Incoming class at Michigan Law, on top of the world

By Katie Vloet

At 29,000 feet above sea level, Xun Yuan decided to learn his fate.

Seven days earlier, at base camp on Mount Everest, his online status had not been updated to say whether he was admitted to the University of Michigan Law School. He feared the worst, then started the weeklong climb to the top of the world.

“When we got to the summit, I decided to check again. I was able to get a signal there,” says Yuan, who was working as a writer in Tibet for Lonely Planet. “I went to the online status checker and found out I had gotten in. I was screaming. My fellow travelers said to stop screaming, or I would cause an avalanche.

“I only regret that I didn’t have my Michigan flag with me” to plant in the ground at the summit, he adds.

Yuan now is a first-year student at Michigan Law, one of 267 students chosen from a pool of 4,368 applicants. The class is tied for highest GPA in the School’s history and has the second-highest LSAT average score, says Sarah Zearfoss, senior assistant dean for admissions, financial aid, and career planning.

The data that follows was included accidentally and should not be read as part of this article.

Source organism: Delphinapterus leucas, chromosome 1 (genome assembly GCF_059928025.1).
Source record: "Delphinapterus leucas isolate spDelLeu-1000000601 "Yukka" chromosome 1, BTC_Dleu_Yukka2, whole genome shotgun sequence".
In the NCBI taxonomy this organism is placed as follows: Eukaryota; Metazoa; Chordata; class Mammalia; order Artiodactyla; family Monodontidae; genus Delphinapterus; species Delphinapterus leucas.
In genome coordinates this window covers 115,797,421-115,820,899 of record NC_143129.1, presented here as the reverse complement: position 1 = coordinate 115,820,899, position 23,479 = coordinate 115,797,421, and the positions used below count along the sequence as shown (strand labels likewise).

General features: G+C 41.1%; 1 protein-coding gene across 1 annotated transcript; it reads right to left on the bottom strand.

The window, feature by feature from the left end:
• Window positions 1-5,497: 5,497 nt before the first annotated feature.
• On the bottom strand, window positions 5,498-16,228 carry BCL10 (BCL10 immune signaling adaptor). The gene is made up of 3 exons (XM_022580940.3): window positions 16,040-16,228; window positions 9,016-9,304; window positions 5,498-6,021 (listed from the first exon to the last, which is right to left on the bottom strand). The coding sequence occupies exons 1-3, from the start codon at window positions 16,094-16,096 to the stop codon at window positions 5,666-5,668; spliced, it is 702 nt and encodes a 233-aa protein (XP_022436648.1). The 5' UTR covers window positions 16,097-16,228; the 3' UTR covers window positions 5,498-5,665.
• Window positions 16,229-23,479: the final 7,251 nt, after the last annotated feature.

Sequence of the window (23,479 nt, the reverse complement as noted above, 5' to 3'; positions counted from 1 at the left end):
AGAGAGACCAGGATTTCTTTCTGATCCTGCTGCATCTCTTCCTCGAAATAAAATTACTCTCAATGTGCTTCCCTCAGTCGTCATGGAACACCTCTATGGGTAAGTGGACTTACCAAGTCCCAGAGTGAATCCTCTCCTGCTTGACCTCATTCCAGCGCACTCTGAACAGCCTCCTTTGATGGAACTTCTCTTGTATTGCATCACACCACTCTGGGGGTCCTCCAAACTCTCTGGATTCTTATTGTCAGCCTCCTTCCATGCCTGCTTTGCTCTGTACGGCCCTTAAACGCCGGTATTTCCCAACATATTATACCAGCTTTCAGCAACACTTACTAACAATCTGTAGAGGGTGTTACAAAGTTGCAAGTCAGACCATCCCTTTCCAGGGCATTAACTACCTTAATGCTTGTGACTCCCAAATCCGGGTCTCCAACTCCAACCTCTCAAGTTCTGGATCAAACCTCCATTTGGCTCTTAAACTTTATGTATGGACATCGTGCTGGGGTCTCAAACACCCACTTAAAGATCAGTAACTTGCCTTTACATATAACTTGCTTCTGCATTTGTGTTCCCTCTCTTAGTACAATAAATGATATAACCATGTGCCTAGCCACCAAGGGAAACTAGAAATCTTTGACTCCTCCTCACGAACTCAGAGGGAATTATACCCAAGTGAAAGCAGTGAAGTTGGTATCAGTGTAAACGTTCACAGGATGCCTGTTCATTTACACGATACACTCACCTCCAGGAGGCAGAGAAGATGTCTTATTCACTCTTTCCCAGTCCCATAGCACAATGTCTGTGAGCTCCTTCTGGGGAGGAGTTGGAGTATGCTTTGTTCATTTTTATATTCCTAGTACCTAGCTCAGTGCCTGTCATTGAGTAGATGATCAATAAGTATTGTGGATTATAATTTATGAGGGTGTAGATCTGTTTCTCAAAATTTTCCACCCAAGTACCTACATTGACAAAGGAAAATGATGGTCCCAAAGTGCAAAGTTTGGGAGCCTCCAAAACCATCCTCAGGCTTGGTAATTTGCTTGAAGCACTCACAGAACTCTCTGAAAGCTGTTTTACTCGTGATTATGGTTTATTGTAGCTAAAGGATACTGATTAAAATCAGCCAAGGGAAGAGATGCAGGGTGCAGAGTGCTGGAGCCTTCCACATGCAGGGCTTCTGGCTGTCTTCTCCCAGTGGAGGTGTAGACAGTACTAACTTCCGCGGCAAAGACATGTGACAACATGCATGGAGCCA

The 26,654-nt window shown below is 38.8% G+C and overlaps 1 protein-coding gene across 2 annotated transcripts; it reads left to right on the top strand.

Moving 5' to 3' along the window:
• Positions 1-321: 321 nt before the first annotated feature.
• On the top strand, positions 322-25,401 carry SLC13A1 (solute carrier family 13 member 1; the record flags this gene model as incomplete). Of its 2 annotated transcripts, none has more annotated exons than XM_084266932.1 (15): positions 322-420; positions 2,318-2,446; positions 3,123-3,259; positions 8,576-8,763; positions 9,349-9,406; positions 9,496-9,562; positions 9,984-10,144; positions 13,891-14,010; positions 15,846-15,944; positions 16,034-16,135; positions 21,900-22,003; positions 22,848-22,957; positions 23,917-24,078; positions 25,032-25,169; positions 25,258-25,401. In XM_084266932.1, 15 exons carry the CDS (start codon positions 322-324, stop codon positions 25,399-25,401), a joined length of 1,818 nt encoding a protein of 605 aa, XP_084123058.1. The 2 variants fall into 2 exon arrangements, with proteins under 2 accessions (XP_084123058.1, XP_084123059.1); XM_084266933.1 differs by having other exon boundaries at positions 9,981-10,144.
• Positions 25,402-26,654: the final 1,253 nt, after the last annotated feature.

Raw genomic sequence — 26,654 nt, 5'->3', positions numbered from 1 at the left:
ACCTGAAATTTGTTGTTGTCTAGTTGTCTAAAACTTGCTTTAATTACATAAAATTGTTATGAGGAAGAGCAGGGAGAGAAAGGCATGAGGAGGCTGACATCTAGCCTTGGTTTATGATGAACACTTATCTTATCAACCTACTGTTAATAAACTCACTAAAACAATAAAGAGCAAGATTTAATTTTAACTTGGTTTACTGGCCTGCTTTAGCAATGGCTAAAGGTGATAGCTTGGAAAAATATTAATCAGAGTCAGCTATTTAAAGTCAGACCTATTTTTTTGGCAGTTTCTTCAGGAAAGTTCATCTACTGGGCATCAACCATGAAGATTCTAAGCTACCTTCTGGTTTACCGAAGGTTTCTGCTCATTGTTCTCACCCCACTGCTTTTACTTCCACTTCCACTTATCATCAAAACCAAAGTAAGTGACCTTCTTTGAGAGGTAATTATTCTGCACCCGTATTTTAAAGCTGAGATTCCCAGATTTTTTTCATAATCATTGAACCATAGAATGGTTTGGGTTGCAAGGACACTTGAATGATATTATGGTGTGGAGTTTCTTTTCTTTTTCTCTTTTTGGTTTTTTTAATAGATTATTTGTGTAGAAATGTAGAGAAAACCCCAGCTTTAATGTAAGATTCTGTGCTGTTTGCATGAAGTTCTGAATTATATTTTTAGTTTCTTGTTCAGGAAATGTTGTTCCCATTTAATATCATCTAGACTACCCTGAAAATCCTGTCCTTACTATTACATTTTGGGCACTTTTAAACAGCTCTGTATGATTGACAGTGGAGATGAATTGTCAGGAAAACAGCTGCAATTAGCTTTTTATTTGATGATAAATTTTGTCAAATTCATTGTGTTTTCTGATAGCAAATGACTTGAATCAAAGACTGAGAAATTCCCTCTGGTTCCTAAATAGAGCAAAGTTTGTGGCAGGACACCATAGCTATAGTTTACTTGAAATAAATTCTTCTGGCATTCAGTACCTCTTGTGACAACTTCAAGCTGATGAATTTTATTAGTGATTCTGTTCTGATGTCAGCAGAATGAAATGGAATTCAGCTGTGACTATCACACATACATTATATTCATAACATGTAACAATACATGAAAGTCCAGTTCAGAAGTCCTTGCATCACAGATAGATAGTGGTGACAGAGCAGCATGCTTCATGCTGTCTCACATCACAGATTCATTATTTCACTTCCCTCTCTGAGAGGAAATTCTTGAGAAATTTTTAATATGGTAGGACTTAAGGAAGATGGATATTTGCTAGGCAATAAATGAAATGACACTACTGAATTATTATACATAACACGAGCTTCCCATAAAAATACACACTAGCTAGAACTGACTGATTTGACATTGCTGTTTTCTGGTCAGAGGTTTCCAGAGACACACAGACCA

It is a group with widely varying backgrounds: ice carver, Olympic-caliber runner, FBI investigative specialist, an electrician who co-founded a Haitian solar cell company. Their culinary backgrounds are impressive: One was a pastry kitchen assistant at Zingerman’s Bakehouse; another wrote a thesis on the chemistry of baked chocolate desserts, and a third worked at an Italian winery, Zearfoss says. They represented a variety of media organizations: The New York Times, The New Yorker, Al Jazeera. The air controller from Camp Pendleton may be in some classes with the pilot combat trainer from the U.S. Air Force or the intelligence analyst from the Air National Guard.

Racial and ethnic minorities make up 24 percent of the class, while LGBT students comprise 7.5 percent. Three-quarters of the students took at least one year off from school after college, Zearfoss says.

Other details about the new 1Ls:

•The class is 50 percent male, 50 percent female

•Six are military veterans, 11 are Americorps alumni, six were in Teach For America, two are Peace Corps vets, three were Fulbright scholars, and one was a Truman scholar

•11 percent have two parents with no degree past high school; 26 percent have one parent with no degree past high school

•They represent 15 countries, as well as 41 states and the District of Columbia

•They attended 157 undergraduate institutions

And at least one of them has climbed Mount Everest. Yuan vows to go back again, but on his next trip, he will make a change—one that surely will make the rest of his classmates proud: “I’m definitely going to take my Michigan flag,” he says.


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